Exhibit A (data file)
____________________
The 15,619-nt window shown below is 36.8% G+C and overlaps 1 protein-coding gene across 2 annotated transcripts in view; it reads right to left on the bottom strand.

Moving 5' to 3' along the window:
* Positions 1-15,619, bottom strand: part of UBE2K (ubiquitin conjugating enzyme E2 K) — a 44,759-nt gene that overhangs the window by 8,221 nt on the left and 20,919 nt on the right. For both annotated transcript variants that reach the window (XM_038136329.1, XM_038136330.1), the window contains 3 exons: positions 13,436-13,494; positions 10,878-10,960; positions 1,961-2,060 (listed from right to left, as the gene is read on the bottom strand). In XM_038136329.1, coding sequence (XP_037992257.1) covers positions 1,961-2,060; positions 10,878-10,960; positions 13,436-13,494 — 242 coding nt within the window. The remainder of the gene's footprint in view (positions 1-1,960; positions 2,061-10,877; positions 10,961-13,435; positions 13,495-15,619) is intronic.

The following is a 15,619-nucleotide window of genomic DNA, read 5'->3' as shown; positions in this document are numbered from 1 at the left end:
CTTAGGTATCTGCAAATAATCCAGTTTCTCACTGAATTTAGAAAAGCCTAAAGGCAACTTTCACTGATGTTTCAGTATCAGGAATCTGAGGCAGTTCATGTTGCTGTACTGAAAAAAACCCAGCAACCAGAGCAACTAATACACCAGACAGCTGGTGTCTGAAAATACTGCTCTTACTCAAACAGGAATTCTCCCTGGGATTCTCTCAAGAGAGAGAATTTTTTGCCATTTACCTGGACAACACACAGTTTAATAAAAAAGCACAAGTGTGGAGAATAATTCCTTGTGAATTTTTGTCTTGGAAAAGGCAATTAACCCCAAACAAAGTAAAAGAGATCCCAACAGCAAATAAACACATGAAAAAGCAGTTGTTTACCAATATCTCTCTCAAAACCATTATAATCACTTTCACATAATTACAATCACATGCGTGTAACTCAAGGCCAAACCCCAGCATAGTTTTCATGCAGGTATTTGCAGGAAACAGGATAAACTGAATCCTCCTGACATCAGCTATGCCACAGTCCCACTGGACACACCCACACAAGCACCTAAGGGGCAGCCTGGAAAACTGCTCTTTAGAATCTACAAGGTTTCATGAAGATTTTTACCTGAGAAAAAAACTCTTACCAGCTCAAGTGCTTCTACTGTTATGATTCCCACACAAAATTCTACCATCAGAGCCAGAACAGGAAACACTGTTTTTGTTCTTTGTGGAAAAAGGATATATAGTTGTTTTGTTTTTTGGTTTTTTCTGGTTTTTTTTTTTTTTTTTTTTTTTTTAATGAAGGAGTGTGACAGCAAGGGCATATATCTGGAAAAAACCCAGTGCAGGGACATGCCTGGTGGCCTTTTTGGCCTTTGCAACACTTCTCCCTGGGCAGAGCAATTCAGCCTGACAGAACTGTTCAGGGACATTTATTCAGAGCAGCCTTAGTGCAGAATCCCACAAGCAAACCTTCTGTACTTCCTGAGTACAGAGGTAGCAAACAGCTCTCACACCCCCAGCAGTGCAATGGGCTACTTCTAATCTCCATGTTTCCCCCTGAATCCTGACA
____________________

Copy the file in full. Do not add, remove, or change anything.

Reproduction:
The 15,619-nt window shown below is 36.8% G+C and overlaps 1 protein-coding gene across 2 annotated transcripts in view; it reads right to left on the bottom strand.

Moving 5' to 3' along the window:
* Positions 1-15,619, bottom strand: part of UBE2K (ubiquitin conjugating enzyme E2 K) — a 44,759-nt gene that overhangs the window by 8,221 nt on the left and 20,919 nt on the right. For both annotated transcript variants that reach the window (XM_038136329.1, XM_038136330.1), the window contains 3 exons: positions 13,436-13,494; positions 10,878-10,960; positions 1,961-2,060 (listed from right to left, as the gene is read on the bottom strand). In XM_038136329.1, coding sequence (XP_037992257.1) covers positions 1,961-2,060; positions 10,878-10,960; positions 13,436-13,494 — 242 coding nt within the window. The remainder of the gene's footprint in view (positions 1-1,960; positions 2,061-10,877; positions 10,961-13,435; positions 13,495-15,619) is intronic.

The following is a 15,619-nucleotide window of genomic DNA, read 5'->3' as shown; positions in this document are numbered from 1 at the left end:
CTTAGGTATCTGCAAATAATCCAGTTTCTCACTGAATTTAGAAAAGCCTAAAGGCAACTTTCACTGATGTTTCAGTATCAGGAATCTGAGGCAGTTCATGTTGCTGTACTGAAAAAAACCCAGCAACCAGAGCAACTAATACACCAGACAGCTGGTGTCTGAAAATACTGCTCTTACTCAAACAGGAATTCTCCCTGGGATTCTCTCAAGAGAGAGAATTTTTTGCCATTTACCTGGACAACACACAGTTTAATAAAAAAGCACAAGTGTGGAGAATAATTCCTTGTGAATTTTTGTCTTGGAAAAGGCAATTAACCCCAAACAAAGTAAAAGAGATCCCAACAGCAAATAAACACATGAAAAAGCAGTTGTTTACCAATATCTCTCTCAAAACCATTATAATCACTTTCACATAATTACAATCACATGCGTGTAACTCAAGGCCAAACCCCAGCATAGTTTTCATGCAGGTATTTGCAGGAAACAGGATAAACTGAATCCTCCTGACATCAGCTATGCCACAGTCCCACTGGACACACCCACACAAGCACCTAAGGGGCAGCCTGGAAAACTGCTCTTTAGAATCTACAAGGTTTCATGAAGATTTTTACCTGAGAAAAAAACTCTTACCAGCTCAAGTGCTTCTACTGTTATGATTCCCACACAAAATTCTACCATCAGAGCCAGAACAGGAAACACTGTTTTTGTTCTTTGTGGAAAAAGGATATATAGTTGTTTTGTTTTTTGGTTTTTTCTGGTTTTTTTTTTTTTTTTTTTTTTTTTAATGAAGGAGTGTGACAGCAAGGGCATATATCTGGAAAAAACCCAGTGCAGGGACATGCCTGGTGGCCTTTTTGGCCTTTGCAACACTTCTCCCTGGGCAGAGCAATTCAGCCTGACAGAACTGTTCAGGGACATTTATTCAGAGCAGCCTTAGTGCAGAATCCCACAAGCAAACCTTCTGTACTTCCTGAGTACAGAGGTAGCAAACAGCTCTCACACCCCCAGCAGTGCAATGGGCTACTTCTAATCTCCATGTTTCCCCCTGAATCCTGACA